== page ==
Jackie Chan is a man of many, many talents, and one of them happens to be throwing his legions of fans a curveball at unpredictable intervals. Nothing more perfectly describes the dour, 100 percent comedy-free “Police Story: Lockdown”, easily Jackie’s grimmest and darkest film since “Crime Story”.
Jackie Chan steps into the lead of Detective Zhong Wen, and if you’re expecting a barrage of puns and one-liners on how similar that name is to “John Wayne”, you’re in for a very different kind of Jackie Chan movie. This is one where the Clown Prince of Kung Fu wears the shoes of a battle-weary, mentally exhausted veteran cop that can really tell some stories. Jing Tian plays his daughter, Miao, who becomes entangled in the unfocused vendetta of her boyfriend, nightclub owner Wu Jiang, played by Liu Ye. Zhong Xiaoou assumes the role of Wei Xiaofu, the primary subject of Wu’s rage, while the “Iron Monkey” himself, Yu Rong Guang, appears as Zhong’s police Captain.
Chinese Detective Zhong Wen attempts to reconnect with his estranged daughter, Miao, but his attempt at making amends isn’t helped by the fact that the two meet in the nightclub owned by Miao’s boyfriend, Wu, whose relationship is viewed with disapproval by Zhong. Unfortunately, the chasm between Zhong and Miao must be set aside when Wu suddenly takes the entire nightclub hostage, with his only demand being a meeting with a prisoner named Wei Xiaofu. As Zhong soon discovers, Wu isn’t simply a terrorist out to make a statement, but a man with, (in his own mind at least) a righteous score to settle with individuals who have wronged him.
It must be said upfront that “Police Story: Lockdown” is about the closest Jackie has ever come to appearing in a soap-opera, which is by no means a criticism of the film. Aside from 2004’s “New Police Story”, the difference between “Lockdown” and the previous “Police Story” films is the difference between “Ace Ventura: Pet Detective” and any one of the “Saw” movies. Jackie’s still the in-over-his-head underdog that he’s always been, but not the in that lovable, goofy kind of way.
Here, he’s both a cop and a father who simply looks drained and beaten down by the never-ending rigors of dedication to his job and his strained relationship with his daughter. When an argument erupts between them, Jackie may not be in danger of getting creamed with his own birthday cake, but he probably wishes that he were when bitter family emotions (between him and daughter) bubble to the surface as they tend to do when estranged loved ones reconnect.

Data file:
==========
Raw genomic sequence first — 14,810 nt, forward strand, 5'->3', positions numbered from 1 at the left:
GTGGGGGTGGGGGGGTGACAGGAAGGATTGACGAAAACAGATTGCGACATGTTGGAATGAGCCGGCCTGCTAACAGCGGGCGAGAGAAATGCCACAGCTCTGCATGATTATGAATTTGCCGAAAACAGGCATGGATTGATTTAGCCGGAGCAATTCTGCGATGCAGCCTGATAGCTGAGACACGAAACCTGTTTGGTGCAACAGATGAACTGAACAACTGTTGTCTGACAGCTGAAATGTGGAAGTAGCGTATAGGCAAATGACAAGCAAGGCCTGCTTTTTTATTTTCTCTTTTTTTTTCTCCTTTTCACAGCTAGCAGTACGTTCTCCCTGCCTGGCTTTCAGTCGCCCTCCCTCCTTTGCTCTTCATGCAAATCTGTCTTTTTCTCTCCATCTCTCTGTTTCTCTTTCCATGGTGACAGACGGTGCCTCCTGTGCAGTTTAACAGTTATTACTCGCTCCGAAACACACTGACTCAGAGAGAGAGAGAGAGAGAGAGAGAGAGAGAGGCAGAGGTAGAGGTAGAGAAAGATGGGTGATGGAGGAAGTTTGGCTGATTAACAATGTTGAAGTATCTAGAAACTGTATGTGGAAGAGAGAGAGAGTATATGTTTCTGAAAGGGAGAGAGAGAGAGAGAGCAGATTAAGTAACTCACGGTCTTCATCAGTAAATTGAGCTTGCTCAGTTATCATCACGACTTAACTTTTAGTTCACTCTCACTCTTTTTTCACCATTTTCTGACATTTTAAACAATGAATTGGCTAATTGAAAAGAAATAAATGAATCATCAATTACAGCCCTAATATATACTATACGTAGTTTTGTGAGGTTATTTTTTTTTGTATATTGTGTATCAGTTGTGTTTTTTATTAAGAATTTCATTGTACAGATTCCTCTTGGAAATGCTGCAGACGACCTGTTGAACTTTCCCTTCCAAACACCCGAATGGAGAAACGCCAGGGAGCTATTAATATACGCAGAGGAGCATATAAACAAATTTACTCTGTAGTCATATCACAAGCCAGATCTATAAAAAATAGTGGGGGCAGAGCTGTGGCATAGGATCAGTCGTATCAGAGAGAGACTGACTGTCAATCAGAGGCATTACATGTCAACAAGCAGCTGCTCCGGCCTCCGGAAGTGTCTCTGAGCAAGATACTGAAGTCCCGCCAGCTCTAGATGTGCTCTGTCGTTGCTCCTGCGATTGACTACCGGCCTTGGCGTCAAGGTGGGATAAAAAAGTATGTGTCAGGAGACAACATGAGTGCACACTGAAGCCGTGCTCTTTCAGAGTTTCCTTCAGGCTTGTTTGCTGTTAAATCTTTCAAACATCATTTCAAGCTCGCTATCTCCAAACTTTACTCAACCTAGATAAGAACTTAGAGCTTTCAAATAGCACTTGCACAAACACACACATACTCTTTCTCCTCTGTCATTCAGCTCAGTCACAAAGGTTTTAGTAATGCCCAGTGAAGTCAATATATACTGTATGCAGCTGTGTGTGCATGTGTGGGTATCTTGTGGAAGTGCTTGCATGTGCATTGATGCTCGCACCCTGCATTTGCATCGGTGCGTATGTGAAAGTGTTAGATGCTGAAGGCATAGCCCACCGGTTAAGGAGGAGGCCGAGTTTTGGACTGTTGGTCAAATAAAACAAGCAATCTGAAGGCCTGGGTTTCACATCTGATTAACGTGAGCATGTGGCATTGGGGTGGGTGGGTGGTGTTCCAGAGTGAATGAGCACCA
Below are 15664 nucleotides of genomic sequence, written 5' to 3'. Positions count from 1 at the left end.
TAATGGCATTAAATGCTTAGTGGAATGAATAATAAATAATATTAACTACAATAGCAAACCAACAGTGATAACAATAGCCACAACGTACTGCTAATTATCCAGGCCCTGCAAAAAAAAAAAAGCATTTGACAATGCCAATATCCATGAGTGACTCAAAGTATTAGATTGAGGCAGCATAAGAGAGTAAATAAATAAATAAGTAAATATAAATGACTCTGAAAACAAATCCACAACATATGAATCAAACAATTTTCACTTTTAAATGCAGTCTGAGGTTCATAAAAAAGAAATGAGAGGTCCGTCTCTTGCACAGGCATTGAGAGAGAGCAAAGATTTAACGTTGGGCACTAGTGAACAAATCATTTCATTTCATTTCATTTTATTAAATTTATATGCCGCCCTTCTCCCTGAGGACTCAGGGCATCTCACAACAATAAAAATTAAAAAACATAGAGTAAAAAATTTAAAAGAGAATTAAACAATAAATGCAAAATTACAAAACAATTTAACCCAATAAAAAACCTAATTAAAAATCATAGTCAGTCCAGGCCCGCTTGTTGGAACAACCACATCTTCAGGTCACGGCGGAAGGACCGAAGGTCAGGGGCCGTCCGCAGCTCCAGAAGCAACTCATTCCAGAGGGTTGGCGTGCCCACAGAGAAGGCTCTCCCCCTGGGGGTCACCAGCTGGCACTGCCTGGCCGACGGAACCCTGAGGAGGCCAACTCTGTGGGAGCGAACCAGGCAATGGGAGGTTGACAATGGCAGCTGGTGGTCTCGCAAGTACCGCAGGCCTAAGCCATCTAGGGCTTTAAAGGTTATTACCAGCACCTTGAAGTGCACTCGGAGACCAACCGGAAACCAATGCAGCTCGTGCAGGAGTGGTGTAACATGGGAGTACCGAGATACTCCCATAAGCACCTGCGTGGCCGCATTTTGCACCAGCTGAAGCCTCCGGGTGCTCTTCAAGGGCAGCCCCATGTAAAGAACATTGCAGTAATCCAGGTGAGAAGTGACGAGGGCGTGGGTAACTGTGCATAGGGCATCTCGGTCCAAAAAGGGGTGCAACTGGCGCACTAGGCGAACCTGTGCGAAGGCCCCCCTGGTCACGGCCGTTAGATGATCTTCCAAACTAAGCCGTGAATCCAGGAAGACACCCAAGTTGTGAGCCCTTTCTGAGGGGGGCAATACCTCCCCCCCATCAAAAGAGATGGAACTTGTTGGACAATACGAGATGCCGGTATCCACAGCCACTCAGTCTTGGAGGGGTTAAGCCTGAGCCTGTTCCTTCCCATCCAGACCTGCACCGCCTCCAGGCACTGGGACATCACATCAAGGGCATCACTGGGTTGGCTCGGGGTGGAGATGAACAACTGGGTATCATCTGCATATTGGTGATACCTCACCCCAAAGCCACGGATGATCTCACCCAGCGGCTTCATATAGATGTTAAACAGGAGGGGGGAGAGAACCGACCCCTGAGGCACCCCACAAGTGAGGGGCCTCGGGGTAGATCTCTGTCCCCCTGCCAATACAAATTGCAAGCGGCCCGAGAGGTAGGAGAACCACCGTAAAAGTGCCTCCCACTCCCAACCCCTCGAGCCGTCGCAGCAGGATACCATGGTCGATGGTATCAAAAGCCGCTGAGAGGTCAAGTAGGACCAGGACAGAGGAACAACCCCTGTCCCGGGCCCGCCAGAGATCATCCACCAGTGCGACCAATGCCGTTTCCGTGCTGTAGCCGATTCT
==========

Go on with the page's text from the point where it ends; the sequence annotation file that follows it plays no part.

What’s even more surprising than the dearth of laughter is that “Lockdown” really isn’t that heavy on action either, but not in such a way that Jackie’s fans will feel short-changed. As if gloating to the viewer about how very different of a Jackie Chan movie they’re in for, the film’s opening shot shows him with a gun to his temple, his hair shaved down to a Mainland policeman’s crew cut.
He’s been quite vocal in the past about wanting to be taken as seriously for his acting as his stunt work, and he turns in a genuinely strong performance of a man worn down as both a cop and a father but who won’t hesitate to rally himself when both call for it simultaneously.
When the martial arts action does kick in, Jackie pulls another wild card on his fans with a very different approach to combat than he typically draws upon. In the past, Jackie’s greatest asset apart from punching and kicking, is his ability to improvise with whatever random objects surround him that he can turn into weapons. In “Lockdown”, Jackie extends his portrayal of a Mainland law enforcement official by primarily drawing upon grappling and restraining techniques from Chin-Na and Shuai Jiao.
The main set piece pits him against one of Wu’s henchmen in a cage for the release of the hostages, and Jackie hasn’t looked this much ‘on the ropes’ since his initial match-up with Brad Allen in “Gorgeous”. MMA fans are sure to pump their fists in the air at the sight of Jackie applying a somewhat modified rear-naked choke on his adversary, the same goes for the flashback montage showing Wu’s competitive history in underground Muay Thai matches.
The finale is mainly focused on streamlining the conflicting details of Wu’s vendetta, but it still manages to put Jackie in a predicament to save his daughter, and oddly enough, his enemy, which makes his reliance on restraining maneuvers that much more appropriate.
“Police Story: Lockdown” isn’t your average Jackie Chan movie, to say the least. It’s a dark, emotional hostage drama with not a single joke in sight, the action scenes are often secondary, and Jackie adopts an entirely different fighting style when those do arrive. It’s also never boring, Jackie handles his new approach to combat like a pro, and he gives a strong dramatic performance to top it all off. If you want to see Jackie try something new, “Police Story: Lockdown” is further evidence that innovation is one of the things he does best.
- Like “New Police Story”, “Lockdown” is a stand-alone entry only connected to the other films in the series by name.
- In “Lockdown”, Jackie plays a Mainland cop. In all the previous entries of the series, he’s portrayed a Hong Kong cop.
- Jackie also previously appeared with Yu Rong Guang in “Shanghai Noon“, “The Myth”, “New Police Story”, “Little Big Soldier”, and “The Karate Kid”.